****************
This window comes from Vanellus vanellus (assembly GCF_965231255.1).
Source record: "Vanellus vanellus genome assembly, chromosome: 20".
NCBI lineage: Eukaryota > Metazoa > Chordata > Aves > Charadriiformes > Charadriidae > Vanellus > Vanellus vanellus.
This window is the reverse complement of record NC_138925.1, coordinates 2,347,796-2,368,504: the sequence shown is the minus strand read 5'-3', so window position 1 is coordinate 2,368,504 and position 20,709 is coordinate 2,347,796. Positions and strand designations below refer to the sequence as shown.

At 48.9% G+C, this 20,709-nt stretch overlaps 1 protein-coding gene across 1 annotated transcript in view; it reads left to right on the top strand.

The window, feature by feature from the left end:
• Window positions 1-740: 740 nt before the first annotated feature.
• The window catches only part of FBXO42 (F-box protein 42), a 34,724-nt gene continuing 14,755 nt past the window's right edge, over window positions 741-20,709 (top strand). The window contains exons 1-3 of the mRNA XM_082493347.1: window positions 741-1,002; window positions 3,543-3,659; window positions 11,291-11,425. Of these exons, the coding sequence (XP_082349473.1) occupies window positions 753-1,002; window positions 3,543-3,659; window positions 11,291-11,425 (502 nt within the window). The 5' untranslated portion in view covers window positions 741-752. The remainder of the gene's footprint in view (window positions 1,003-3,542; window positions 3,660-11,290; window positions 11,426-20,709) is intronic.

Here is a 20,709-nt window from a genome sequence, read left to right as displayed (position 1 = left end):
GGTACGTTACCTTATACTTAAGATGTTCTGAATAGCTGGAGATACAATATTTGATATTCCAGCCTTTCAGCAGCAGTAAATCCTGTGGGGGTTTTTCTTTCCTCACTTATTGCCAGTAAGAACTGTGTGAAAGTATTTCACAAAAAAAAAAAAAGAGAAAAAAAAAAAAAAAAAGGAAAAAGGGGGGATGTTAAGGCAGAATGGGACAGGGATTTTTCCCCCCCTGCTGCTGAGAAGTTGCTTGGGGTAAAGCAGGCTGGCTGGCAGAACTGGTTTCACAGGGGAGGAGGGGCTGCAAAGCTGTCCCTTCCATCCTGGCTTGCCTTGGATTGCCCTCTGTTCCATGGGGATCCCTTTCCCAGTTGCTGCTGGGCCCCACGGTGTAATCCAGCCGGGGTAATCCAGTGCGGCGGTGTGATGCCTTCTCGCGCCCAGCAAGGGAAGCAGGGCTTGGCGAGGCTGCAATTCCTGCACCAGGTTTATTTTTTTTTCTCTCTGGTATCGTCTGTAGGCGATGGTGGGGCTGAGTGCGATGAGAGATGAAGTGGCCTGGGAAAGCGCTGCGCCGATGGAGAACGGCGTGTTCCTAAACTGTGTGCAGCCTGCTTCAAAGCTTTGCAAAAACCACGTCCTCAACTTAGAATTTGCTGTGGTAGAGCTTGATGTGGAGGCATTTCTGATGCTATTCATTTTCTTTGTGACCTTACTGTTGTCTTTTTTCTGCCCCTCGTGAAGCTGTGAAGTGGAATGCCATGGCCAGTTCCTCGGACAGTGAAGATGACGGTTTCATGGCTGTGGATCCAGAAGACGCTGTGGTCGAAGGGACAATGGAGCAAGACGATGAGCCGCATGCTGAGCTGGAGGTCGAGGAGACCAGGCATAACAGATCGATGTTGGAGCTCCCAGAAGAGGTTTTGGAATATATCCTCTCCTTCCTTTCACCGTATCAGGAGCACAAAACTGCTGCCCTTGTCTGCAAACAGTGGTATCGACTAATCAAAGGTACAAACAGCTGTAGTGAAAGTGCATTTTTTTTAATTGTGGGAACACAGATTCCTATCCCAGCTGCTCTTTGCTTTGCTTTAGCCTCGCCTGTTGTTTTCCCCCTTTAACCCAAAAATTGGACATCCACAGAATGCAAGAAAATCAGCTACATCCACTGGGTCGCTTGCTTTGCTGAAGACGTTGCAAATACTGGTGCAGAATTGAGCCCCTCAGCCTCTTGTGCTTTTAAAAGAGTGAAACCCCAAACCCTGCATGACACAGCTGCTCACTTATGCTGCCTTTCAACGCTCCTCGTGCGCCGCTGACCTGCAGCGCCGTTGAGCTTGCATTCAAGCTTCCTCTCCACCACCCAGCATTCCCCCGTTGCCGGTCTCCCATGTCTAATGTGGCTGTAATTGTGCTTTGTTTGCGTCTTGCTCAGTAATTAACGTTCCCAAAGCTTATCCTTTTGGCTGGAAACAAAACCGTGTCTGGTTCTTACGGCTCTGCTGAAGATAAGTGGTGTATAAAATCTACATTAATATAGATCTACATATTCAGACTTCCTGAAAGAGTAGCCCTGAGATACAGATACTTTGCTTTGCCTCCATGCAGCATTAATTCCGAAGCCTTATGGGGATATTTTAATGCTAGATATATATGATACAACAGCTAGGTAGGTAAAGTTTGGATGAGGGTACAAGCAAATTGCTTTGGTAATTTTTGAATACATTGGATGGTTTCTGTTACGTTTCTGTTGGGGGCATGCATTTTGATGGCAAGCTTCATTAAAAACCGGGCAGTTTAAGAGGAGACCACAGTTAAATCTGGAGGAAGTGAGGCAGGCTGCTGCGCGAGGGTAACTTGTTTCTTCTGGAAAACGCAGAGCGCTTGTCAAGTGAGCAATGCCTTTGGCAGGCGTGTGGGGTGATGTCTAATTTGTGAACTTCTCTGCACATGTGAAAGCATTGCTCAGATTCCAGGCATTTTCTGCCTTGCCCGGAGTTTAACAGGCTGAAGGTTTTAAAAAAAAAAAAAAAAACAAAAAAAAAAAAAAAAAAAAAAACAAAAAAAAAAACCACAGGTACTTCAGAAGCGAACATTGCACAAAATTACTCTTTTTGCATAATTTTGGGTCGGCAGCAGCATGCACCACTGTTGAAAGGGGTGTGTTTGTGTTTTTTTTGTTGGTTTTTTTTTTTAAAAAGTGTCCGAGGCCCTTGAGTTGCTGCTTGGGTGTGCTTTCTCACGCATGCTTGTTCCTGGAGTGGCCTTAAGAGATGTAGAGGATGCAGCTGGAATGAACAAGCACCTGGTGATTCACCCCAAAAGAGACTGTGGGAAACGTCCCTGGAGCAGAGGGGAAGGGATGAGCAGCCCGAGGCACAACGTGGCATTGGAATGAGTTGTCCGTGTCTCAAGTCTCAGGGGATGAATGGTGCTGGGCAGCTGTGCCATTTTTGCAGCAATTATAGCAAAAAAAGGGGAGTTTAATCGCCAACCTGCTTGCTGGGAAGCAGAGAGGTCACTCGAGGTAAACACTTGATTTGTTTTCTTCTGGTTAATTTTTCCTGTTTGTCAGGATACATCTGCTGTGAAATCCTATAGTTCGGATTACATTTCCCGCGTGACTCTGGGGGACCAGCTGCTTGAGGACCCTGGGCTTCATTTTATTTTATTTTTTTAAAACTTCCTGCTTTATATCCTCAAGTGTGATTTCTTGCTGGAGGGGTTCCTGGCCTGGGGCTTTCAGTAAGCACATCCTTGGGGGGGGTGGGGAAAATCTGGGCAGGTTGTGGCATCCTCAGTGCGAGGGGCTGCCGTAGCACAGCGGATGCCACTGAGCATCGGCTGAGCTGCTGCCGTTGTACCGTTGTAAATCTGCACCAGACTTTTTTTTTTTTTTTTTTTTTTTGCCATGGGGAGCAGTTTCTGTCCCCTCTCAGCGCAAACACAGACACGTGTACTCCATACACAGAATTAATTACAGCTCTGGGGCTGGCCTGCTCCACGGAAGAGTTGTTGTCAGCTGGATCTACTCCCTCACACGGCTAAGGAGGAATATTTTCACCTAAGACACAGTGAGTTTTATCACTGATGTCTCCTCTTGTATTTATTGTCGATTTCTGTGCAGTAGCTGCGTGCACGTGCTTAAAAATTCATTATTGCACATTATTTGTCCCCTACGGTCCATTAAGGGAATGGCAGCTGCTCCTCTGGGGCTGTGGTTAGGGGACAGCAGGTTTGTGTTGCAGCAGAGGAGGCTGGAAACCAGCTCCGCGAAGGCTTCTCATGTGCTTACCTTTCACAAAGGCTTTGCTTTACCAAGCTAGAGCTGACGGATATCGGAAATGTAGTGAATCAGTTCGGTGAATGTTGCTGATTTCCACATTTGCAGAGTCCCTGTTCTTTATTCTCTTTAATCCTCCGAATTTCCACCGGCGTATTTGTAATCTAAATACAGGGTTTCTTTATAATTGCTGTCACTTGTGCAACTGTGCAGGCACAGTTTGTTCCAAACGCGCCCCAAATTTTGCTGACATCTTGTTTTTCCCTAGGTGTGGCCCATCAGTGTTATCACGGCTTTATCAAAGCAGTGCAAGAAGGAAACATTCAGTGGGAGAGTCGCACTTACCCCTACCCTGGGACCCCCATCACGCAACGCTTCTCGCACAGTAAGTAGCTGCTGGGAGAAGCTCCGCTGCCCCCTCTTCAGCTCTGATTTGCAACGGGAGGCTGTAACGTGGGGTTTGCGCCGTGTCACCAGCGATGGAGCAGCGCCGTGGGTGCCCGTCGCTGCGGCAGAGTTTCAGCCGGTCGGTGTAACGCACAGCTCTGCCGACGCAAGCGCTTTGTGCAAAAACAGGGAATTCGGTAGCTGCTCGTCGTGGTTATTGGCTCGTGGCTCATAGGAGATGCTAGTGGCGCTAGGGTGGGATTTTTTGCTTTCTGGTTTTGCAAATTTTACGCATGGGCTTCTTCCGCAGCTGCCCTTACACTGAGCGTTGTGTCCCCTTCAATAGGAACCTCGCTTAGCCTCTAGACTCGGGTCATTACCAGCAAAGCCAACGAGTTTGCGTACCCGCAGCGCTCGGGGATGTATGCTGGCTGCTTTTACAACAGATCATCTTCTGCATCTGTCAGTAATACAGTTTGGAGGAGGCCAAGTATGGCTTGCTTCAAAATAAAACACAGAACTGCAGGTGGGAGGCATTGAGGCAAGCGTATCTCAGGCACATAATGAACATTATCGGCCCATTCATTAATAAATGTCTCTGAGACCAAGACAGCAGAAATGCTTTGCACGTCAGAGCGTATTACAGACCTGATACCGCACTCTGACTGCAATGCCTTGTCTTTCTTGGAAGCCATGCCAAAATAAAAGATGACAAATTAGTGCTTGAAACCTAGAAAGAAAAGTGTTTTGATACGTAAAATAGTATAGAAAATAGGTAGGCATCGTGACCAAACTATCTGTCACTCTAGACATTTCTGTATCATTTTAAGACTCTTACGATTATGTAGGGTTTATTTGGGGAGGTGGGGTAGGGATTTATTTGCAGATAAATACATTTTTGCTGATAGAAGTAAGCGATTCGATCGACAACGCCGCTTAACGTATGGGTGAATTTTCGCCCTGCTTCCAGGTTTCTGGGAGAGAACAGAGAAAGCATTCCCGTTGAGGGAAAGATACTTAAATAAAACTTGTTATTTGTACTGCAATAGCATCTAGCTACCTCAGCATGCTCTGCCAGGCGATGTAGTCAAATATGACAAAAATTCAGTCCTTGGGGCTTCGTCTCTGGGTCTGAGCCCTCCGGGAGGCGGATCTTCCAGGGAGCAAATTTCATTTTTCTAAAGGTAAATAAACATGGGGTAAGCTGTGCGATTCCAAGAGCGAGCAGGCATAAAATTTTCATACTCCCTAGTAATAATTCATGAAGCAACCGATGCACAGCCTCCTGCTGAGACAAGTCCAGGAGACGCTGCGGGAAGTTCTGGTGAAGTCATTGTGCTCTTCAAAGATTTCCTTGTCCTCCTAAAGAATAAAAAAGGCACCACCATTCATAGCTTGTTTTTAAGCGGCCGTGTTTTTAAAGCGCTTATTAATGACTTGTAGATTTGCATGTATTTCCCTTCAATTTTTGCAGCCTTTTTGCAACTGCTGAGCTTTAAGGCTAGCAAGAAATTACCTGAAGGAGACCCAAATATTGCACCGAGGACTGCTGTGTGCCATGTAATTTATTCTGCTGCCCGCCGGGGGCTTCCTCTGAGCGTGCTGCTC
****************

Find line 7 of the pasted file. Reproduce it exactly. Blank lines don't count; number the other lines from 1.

• Window positions 1-740: 740 nt before the first annotated feature.